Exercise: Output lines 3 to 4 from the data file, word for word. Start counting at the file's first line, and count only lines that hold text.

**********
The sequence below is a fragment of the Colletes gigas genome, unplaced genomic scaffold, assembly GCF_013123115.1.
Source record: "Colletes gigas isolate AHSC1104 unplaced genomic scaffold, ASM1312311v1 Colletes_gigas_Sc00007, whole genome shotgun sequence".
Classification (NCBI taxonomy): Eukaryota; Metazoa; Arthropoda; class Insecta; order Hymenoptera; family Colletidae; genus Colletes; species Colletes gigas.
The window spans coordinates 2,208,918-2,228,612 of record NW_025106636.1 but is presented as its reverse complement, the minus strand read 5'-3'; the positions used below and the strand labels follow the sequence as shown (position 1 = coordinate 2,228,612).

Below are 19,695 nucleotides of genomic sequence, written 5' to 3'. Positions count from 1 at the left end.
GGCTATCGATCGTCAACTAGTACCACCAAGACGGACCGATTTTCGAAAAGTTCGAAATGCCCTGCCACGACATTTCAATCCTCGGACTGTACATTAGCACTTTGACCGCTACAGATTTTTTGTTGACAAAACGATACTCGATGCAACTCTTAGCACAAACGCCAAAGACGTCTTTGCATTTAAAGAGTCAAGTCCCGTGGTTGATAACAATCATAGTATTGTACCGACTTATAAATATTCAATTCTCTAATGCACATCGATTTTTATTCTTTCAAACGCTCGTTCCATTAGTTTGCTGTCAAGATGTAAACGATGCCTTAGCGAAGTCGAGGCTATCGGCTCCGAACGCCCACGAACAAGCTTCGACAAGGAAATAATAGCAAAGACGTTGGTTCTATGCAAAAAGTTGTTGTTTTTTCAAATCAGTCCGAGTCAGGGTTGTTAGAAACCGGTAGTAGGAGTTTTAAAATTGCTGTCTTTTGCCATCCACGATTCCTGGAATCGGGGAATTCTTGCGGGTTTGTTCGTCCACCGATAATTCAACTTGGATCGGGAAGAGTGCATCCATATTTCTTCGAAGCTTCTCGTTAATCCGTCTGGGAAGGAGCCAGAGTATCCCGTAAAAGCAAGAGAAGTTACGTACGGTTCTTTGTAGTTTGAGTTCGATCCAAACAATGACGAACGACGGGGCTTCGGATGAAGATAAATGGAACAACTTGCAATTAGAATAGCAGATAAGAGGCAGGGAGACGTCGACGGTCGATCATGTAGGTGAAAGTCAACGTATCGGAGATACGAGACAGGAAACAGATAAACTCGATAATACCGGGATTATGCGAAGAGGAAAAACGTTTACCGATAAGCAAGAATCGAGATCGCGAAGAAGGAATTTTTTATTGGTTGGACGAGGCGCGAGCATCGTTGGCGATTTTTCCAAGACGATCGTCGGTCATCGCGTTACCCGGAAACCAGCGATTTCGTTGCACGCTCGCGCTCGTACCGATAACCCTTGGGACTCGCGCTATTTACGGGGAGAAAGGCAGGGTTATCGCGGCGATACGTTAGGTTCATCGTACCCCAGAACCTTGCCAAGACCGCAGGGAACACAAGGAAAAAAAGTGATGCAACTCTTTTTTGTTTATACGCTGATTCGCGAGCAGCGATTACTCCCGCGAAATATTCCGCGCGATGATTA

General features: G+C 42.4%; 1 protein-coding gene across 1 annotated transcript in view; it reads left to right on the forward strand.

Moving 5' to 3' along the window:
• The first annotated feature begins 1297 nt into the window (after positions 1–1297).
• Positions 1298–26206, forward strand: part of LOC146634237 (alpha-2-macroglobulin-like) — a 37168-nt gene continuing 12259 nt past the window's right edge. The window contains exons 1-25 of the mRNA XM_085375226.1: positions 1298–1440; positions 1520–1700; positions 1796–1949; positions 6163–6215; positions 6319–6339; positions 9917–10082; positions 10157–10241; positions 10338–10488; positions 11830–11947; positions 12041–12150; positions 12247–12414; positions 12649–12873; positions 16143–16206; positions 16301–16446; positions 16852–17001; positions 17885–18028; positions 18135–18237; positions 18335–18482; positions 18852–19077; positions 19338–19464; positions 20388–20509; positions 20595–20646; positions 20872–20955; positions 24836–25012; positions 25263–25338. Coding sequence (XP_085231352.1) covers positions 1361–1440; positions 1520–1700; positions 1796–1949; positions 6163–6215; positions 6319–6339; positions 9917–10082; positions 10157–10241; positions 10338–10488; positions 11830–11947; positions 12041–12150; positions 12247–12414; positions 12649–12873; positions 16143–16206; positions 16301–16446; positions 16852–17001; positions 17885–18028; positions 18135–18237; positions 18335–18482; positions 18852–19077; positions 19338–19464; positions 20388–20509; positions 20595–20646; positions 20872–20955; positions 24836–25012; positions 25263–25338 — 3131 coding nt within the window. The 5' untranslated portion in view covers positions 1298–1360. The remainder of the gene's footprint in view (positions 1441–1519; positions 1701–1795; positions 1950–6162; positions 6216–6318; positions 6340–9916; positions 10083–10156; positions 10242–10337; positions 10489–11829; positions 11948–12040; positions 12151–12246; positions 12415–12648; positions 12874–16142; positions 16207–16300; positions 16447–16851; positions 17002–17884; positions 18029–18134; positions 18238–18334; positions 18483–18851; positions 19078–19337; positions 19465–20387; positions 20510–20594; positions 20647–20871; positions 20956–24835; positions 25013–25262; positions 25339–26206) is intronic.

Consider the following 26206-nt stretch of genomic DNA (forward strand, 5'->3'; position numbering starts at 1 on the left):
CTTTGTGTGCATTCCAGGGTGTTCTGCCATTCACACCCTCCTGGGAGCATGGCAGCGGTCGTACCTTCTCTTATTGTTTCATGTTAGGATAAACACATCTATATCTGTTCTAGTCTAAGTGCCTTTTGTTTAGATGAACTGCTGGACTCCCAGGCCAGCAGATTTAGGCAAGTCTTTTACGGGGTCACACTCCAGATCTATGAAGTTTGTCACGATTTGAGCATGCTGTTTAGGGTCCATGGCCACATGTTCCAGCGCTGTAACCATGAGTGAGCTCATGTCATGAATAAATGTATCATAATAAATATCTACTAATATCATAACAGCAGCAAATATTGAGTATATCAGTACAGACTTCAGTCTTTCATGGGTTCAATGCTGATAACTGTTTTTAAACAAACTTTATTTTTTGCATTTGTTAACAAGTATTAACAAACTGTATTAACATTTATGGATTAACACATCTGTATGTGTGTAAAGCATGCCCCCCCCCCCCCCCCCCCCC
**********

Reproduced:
Classification (NCBI taxonomy): Eukaryota; Metazoa; Arthropoda; class Insecta; order Hymenoptera; family Colletidae; genus Colletes; species Colletes gigas.
The window spans coordinates 2,208,918-2,228,612 of record NW_025106636.1 but is presented as its reverse complement, the minus strand read 5'-3'; the positions used below and the strand labels follow the sequence as shown (position 1 = coordinate 2,228,612).